Author(s): Lscher HR, Ruenzel P, Henneman E
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Abstract The susceptibility of motoneurones to discharge by physiological inputs varies inversely with their size. This relationship has far-reaching consequences for the control of muscular tension, and also accounts for significant differences in the properties of muscle fibres and motor units. The probable basis for the relationship is that the amplitude of excitatory postsynaptic potentials (e.p.s.ps) is also correlated inversely with cell size, but no satisfactory explanation for this finding is known. We now describe experiments which indicate that afferent impulses invade the relatively simple ramifications of fibres going to small motoneurones more completely than the extensive arborisations going to large cells. This results in activation of a higher percentage of the synaptic endings on small cells, which produces larger e.p.s.ps in them and accounts for their greater susceptibility to discharge.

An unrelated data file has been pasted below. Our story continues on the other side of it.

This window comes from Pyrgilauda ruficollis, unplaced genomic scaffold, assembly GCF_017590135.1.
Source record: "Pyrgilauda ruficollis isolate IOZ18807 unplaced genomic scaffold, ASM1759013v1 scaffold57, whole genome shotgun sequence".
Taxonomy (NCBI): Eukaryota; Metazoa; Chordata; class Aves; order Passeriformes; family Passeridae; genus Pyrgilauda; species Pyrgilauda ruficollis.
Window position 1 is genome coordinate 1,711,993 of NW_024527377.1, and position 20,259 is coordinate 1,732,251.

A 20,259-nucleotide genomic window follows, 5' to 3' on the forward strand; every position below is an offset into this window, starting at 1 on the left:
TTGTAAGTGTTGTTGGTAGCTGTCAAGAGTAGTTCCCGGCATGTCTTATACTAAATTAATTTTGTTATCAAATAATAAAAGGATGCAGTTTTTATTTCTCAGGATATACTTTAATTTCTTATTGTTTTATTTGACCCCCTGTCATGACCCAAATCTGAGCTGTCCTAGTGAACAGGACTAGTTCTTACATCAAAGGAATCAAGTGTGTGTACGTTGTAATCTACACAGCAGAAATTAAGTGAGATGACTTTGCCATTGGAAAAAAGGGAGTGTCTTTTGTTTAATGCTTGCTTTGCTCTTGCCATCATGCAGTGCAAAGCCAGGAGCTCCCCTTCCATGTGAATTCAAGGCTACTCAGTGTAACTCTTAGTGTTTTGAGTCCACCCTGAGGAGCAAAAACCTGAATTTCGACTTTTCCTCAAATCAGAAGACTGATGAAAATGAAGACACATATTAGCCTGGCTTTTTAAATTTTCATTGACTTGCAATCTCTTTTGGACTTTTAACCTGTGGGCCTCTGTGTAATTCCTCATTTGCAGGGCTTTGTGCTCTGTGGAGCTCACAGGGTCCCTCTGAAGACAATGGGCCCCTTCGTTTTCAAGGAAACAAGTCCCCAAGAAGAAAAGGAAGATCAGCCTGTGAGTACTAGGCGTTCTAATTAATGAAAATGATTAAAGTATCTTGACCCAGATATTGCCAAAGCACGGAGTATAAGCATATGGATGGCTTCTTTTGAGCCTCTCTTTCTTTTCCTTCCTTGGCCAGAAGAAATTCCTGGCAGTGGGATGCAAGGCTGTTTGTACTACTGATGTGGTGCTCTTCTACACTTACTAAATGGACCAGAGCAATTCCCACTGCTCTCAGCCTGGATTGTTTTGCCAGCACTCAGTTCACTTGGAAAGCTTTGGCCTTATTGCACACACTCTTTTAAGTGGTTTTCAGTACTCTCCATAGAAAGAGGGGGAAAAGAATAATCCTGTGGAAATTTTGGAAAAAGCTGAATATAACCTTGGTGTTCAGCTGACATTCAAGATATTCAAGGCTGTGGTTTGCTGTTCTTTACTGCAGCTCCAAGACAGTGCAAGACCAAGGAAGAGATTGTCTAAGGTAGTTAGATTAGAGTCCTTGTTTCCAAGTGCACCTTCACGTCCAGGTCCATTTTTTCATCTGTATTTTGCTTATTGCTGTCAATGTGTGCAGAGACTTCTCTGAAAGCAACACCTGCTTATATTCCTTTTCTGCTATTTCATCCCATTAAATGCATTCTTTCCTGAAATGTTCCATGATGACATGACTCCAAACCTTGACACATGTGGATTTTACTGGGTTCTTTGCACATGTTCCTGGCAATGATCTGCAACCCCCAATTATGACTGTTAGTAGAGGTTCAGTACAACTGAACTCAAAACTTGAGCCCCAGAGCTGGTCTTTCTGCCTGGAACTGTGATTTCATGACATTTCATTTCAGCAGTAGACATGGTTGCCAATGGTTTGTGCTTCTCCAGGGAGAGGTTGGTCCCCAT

This article was published in Nature
and referenced in Journal of Addiction Research & Therapy